“Malebranche, Monsters, and the Maternal Imagination” (1/24/18)

January 24, 2018

Katie Creel

Abstract: As a philosopher and theologian whose work is responsive to the
scientific developments of the time, Nicolas Malebranche’s use of
monsters as evidence in “De la recherche de la vérité” (The Search
After Truth) is not surprising. “Monsters,” or beings with physical
deformities, were of great interest to natural philosophers in the
17th century. For microscopists studying the mechanisms of generation,
monsters provided “natural experiments,” allowing them to examine the
limits of biological possibility. And for philosophers, monsters
provided evidence for or against the extant accounts of generation.

For Malebranche, monsters present a two part problem. First, there is
a tension in between his account of preformation by an omnipotent God
and the very existence of monsters. If God individually creates all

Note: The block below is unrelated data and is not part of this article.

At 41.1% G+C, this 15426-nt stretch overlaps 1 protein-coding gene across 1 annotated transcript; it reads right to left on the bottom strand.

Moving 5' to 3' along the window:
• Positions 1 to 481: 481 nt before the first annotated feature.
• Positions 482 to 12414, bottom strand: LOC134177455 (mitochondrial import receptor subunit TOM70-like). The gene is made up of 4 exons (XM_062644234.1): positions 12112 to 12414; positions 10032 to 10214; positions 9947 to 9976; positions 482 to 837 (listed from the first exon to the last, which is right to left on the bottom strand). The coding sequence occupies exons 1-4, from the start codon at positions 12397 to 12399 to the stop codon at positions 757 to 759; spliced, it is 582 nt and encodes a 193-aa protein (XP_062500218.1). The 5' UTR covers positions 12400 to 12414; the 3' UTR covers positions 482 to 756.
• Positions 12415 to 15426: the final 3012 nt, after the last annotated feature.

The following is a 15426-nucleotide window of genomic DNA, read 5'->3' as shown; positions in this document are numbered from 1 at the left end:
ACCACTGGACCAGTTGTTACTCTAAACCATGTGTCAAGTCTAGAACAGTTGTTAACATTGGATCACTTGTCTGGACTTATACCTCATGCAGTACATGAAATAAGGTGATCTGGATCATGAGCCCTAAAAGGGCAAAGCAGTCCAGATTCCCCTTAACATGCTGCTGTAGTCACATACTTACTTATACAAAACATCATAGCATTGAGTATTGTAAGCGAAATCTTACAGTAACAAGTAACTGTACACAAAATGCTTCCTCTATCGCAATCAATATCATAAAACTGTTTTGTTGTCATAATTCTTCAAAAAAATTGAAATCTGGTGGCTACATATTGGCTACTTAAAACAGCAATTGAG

living beings, fully formed with infinite parts, at the beginning of
time, how does Malebranche explain why living being are not preformed
in such a way that they could never develop into monsters? Or why
does Malebranche not follow Arnauld in saying that God intended the
exact final shapes of all beings, and thus there are no true monsters?
One way to solve this puzzle would be to claim that God’s omnipotence
as applying to particular events would be in conflict with
Malebranche’s views the possibility of understanding God’s actions,
but this does not seem to accord with Malebranche’s thoughts on

Second, for human beings specifically, Malebranche seems to argue that
monsters are caused by the maternal imagination’s influence on
development. This seems to conflict with his account of the creation
of animal or plant monsters. However, both puzzles can be resolved
with a close reading of Malebranche’s discussion of human development
before the Fall: human sin is what leads to human monsters.

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